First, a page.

Aug. 13, 2002 Using photon emissions from individual molecules of silver, researchers at the Georgia Institute of Technology have created what may be the world's smallest electroluminescent light source.
Believed to be the first demonstration of electroluminescence from individual molecules, the work could lead to new types of nanometer-scale optical interconnects, high-resolution optical microscopy, nanometer scale lithography and other applications that require very small light sources. And because single molecules are known to emit one photon at a time, the technique could ultimately be the basis for high-efficiency quantum information processing and cryptography.
Though the effect was first reported in silver clusters composed of 2-8 atoms, the researchers also demonstrated electroluminescence in similarly prepared copper clusters, suggesting the effect may broadly apply to other metals. Details of the research were reported in the August 6 issue of the Proceedings of the National Academy of Sciences.
"This is the first time that anyone has seen electroluminescence from individual molecules," said Robert Dickson, assistant professor in Georgia Tech's School of Chemistry and Biochemistry. "What we have observed involves sub-nanometer scale sources to which an electric field is applied. These molecules emit very strongly, and are very robust."
Dickson and collaborators Tae-Hee Lee and Jose Gonzalez began with thin films of silver oxide that are not electroluminescent. By exposing the film to electrical current of approximately one amp, they "activated" some of the silver oxide molecules, which then appeared within "discolored" regions in the film. When electrodes were attached to the film and an alternating current applied, a thin line of silver clusters began to emit light in colors that varied depending on the size of the clusters. The system operated at room temperature.
"When you zoom in more closely, you can see the emissions coming from single molecules," said Dickson. "They blink and have dipole emission patterns. You see an incredibly thin line of emissive species close to the middle of the sample."
Electroluminescence occurs when an electron recombines with a positively charged molecule from which a single electron has been removed to create an electron-hole pair. First, an electron is removed from a molecule, creating a positive charge. Then, an electron is quickly injected into a different state of the same molecule. Because of the charge differences, the electron is attracted to the hole, and when they recombine, a photon is released.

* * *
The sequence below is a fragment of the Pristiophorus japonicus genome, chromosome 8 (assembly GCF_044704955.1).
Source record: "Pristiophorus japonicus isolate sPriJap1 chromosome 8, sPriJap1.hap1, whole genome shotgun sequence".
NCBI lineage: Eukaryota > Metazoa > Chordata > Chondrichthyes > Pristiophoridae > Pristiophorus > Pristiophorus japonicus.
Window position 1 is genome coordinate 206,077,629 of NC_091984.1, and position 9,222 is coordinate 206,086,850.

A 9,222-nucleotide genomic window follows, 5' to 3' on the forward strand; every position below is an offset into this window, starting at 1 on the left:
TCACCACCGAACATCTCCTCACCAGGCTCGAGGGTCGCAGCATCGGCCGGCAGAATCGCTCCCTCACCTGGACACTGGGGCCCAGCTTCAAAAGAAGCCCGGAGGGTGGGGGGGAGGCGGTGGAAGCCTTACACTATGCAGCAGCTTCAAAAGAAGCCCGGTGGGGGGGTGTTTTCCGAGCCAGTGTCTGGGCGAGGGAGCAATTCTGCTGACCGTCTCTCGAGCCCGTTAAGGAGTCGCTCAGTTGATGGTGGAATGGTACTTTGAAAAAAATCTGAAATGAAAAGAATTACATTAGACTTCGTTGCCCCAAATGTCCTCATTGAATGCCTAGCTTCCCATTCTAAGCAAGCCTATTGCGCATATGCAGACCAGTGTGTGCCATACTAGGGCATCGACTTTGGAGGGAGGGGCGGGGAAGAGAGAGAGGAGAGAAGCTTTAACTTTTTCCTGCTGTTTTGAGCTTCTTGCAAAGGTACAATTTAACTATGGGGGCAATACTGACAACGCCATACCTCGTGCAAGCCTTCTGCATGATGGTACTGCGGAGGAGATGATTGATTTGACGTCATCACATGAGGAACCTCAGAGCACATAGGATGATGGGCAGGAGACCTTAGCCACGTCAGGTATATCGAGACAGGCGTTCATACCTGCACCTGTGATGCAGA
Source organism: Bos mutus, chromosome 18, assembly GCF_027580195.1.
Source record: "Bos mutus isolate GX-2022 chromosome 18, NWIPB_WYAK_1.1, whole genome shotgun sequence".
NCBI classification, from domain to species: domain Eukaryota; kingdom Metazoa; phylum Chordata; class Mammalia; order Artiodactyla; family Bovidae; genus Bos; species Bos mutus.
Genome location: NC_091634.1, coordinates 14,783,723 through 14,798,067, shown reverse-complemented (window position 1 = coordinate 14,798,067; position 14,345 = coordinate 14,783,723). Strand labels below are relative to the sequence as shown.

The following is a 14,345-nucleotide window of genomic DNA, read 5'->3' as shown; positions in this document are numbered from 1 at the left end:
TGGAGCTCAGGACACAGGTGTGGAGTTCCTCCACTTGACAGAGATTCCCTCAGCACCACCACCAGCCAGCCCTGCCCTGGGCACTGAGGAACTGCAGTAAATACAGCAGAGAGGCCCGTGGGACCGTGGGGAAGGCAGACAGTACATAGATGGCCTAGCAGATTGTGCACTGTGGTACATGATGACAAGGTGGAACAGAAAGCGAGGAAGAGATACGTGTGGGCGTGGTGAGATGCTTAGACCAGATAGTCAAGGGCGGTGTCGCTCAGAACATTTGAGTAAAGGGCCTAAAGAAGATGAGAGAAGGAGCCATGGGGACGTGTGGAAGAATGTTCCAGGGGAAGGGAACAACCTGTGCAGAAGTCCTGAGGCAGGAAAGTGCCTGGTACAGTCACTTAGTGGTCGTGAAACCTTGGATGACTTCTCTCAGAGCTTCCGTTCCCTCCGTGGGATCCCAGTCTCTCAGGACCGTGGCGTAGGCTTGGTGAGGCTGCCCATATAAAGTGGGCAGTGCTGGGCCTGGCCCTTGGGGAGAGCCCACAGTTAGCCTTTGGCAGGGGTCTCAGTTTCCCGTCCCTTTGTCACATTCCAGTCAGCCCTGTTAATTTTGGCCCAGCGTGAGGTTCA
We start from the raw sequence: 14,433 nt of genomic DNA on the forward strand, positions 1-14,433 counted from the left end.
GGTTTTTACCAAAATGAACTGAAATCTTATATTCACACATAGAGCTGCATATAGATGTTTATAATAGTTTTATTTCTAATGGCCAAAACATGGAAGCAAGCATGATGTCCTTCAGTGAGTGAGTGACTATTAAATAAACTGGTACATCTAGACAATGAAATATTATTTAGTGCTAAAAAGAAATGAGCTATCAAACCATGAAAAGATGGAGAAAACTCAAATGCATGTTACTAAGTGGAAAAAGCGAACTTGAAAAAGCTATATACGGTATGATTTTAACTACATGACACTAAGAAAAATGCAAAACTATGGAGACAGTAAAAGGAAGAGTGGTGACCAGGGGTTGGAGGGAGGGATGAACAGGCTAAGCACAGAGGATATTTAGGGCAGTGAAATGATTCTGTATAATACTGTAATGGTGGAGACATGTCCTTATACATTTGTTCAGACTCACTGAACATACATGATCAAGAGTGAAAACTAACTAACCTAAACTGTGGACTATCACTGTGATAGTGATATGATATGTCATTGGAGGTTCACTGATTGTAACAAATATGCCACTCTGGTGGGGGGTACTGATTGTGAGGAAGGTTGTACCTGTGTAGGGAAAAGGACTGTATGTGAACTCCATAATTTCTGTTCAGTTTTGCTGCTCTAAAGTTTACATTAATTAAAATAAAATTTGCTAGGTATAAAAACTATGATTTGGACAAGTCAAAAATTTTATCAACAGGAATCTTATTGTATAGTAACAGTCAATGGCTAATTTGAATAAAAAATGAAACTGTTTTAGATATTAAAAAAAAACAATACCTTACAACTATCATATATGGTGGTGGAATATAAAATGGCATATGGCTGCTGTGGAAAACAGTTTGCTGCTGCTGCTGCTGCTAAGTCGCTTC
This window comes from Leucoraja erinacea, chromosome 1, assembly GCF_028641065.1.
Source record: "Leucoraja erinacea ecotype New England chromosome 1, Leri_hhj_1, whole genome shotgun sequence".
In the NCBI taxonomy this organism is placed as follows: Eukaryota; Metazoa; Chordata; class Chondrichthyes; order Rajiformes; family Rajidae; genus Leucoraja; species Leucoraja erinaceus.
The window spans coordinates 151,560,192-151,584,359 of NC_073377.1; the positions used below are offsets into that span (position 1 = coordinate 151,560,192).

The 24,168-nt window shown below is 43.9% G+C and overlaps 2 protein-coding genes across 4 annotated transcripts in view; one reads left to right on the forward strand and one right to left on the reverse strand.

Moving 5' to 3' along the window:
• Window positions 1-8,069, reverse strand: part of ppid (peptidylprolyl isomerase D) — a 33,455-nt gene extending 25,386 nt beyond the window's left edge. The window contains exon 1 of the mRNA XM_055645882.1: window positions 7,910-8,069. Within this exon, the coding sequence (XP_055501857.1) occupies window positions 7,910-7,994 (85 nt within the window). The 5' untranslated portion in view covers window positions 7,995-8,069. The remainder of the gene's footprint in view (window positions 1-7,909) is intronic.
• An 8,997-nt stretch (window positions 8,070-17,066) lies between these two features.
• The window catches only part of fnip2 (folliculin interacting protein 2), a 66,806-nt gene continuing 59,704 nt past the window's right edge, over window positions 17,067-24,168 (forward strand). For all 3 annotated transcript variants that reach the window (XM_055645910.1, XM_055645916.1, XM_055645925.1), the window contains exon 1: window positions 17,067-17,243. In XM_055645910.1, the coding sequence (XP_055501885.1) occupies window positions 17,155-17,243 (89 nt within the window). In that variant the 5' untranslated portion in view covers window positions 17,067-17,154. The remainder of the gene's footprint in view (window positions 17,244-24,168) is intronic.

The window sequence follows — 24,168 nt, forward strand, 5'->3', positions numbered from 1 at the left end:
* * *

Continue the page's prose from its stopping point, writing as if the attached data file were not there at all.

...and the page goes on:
While normally stimulated by applying direct current (DC), the Georgia Tech group observed a dramatically enhanced response from high frequency alternating current (AC).
While DC voltage produced electroluminescence in the activated silver clusters, Dickson and his colleagues found that high frequency AC voltage -- above 150 megahertz -- produced a response as much as 10,000 times greater. Dickson believes the AC voltage created rapid recombination within single molecules in a very narrow section of a sample, producing the enhanced response. Bulk materials normally cannot respond quickly enough to the alternating current to enhance the electroluminescence to such a large degree.
The AC current was more efficient than DC current at converting electrical current to light because it injects the electron charge at just the right time, minimizing the amount of energy lost to production of heat. From a practical standpoint, that increases the operating life of the emitting clusters and reduces the amount of current required to produce light, Dickson explained.
"We know that the charge is recombining in the molecules because you can simultaneously measure the electroluminescence and the current, and the peaks are correlated," he said. "This is an extremely interesting materials system, not only because of the single-molecule electroluminescence, but also because of the resonance we see at relatively high frequencies."
Though the discovery may have important implications for optoelectronic devices, Dickson's group is focusing first on understanding the basic process.
"We are concentrating on understanding the very fundamental aspects of this: what the nature of the emission is, how the emission occurs, the different time scales for electron injection, hole injection and recombination," he said. "We need to know how to better control this before we can begin to use it in nanometer scale devices or as nanometer scale optoelectronic components in circuitry. A lot of engineering will have to be done to make any potential optoelectronic devices both useful and stable."
The electroluminescence research builds on earlier work done by Dickson and colleagues Lynn Peyser and Amy Vinson that demonstrated optical storage potential of thin-film silver oxide clusters. In that work, reported in the journal Science in January 2001, the researchers demonstrated binary optical storage by writing and reading simple images recorded on films of silver oxide nanoparticles activated by light of a specific frequency. That work is continuing, and advances have been made toward potential optical storage systems.
Support for Dickson's research comes from the Sloan and Dreyfus Foundations, as well as internal Georgia Tech research funds.
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